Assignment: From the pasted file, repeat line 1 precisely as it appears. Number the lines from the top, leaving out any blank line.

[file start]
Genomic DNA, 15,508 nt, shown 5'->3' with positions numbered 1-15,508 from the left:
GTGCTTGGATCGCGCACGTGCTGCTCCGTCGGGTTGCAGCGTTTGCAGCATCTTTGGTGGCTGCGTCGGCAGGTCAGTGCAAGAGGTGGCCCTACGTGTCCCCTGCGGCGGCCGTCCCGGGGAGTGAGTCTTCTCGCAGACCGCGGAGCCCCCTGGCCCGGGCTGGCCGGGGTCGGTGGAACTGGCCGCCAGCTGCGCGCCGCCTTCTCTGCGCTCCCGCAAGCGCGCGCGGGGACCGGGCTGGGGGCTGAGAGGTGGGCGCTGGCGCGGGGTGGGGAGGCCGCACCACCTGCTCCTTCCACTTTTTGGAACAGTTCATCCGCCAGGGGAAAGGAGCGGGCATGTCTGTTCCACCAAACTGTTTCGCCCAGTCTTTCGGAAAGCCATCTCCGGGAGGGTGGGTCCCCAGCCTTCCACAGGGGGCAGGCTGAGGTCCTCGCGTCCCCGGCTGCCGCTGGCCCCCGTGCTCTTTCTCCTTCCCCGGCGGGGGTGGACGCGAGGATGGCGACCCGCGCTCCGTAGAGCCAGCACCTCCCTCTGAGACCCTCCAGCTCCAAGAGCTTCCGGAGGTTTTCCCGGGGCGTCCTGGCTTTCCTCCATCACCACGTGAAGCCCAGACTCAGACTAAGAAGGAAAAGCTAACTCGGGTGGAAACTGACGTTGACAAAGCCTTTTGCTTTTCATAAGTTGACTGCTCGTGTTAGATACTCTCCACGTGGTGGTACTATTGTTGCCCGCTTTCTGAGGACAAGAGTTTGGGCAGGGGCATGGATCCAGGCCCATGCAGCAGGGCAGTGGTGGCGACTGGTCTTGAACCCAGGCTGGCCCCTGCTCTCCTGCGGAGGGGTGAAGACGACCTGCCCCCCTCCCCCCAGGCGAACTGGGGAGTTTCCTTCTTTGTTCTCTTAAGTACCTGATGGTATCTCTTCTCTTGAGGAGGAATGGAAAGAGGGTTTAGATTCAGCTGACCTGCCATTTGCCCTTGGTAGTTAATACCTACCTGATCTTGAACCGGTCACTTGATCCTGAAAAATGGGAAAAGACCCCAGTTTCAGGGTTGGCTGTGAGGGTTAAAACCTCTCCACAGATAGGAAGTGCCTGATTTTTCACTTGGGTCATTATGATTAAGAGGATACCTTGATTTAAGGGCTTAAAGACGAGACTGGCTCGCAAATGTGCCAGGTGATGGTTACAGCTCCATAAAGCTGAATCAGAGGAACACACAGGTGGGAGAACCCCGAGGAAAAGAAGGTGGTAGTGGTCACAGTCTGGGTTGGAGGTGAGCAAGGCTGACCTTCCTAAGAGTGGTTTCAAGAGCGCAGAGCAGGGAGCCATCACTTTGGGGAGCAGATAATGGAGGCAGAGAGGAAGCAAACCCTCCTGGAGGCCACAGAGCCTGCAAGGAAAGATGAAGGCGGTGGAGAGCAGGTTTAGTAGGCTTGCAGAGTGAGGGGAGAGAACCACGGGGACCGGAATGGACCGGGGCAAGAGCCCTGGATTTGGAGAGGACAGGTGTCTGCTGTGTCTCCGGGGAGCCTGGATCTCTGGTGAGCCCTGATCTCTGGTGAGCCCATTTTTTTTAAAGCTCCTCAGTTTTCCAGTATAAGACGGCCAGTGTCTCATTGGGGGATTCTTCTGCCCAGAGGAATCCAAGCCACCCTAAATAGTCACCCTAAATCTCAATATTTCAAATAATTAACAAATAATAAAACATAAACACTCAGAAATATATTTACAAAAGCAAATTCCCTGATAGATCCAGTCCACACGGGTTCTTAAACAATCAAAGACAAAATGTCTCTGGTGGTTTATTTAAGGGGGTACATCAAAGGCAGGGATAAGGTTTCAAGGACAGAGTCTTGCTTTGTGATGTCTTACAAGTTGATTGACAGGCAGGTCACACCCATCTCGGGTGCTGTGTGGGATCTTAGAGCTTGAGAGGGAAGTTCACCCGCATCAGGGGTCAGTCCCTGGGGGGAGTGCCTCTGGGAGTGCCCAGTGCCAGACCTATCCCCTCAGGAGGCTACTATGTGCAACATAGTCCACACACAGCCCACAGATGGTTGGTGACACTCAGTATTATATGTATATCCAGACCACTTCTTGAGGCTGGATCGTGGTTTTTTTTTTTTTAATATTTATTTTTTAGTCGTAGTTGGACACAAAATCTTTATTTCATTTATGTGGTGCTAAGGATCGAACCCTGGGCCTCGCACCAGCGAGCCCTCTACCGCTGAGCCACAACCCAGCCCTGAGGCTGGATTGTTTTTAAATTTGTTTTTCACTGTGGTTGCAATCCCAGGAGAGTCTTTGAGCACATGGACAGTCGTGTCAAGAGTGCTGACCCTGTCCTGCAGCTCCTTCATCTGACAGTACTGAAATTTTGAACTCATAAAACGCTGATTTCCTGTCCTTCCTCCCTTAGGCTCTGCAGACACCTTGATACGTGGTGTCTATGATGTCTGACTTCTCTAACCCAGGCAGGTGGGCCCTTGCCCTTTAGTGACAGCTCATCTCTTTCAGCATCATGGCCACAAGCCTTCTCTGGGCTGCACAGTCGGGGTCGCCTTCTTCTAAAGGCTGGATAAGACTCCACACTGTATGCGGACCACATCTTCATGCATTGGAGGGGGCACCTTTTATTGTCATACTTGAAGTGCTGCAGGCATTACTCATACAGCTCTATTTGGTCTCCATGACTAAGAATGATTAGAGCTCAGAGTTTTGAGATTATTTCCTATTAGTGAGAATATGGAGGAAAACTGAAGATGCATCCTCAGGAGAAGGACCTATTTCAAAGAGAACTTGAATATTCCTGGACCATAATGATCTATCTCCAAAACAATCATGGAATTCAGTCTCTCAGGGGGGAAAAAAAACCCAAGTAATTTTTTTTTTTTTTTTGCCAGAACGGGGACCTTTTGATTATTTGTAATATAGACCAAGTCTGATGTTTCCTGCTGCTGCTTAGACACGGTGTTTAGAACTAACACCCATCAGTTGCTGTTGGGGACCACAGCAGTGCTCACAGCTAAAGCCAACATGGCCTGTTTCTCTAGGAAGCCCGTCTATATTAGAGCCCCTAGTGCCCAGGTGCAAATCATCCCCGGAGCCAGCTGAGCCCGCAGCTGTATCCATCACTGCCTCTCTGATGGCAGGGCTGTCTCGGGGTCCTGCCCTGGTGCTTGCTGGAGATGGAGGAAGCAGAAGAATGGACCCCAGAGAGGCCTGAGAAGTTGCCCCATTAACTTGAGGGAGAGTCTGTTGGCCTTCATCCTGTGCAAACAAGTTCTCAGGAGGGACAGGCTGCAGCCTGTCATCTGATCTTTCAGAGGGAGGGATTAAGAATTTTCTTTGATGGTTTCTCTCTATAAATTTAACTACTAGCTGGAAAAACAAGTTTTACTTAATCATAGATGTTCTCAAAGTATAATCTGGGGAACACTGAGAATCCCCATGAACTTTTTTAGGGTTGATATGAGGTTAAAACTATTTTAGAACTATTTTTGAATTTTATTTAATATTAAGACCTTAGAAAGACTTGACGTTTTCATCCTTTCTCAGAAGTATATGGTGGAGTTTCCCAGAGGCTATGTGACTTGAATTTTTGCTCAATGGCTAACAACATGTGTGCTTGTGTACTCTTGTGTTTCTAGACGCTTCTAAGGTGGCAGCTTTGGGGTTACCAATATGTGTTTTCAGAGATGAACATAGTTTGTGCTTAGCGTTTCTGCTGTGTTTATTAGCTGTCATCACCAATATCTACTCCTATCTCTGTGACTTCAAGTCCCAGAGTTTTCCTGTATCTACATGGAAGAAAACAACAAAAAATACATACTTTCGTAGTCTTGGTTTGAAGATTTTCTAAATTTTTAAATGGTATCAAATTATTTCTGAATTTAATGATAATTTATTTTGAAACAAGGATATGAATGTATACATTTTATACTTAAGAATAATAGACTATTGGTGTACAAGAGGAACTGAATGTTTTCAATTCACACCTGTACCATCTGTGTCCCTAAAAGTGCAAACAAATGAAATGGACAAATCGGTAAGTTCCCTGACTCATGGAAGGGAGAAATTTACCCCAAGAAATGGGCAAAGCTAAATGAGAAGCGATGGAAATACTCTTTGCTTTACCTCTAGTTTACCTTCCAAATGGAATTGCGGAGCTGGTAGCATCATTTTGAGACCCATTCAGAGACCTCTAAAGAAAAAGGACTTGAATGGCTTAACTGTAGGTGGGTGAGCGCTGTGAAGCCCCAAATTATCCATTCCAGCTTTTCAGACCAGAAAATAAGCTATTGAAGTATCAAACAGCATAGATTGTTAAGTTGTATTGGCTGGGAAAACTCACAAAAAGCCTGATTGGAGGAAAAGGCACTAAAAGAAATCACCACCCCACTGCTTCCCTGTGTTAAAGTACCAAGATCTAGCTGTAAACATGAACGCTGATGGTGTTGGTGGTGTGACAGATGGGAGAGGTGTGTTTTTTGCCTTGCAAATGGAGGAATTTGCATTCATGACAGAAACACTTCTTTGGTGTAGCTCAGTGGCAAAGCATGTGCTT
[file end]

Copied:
Genomic DNA, 15,508 nt, shown 5'->3' with positions numbered 1-15,508 from the left: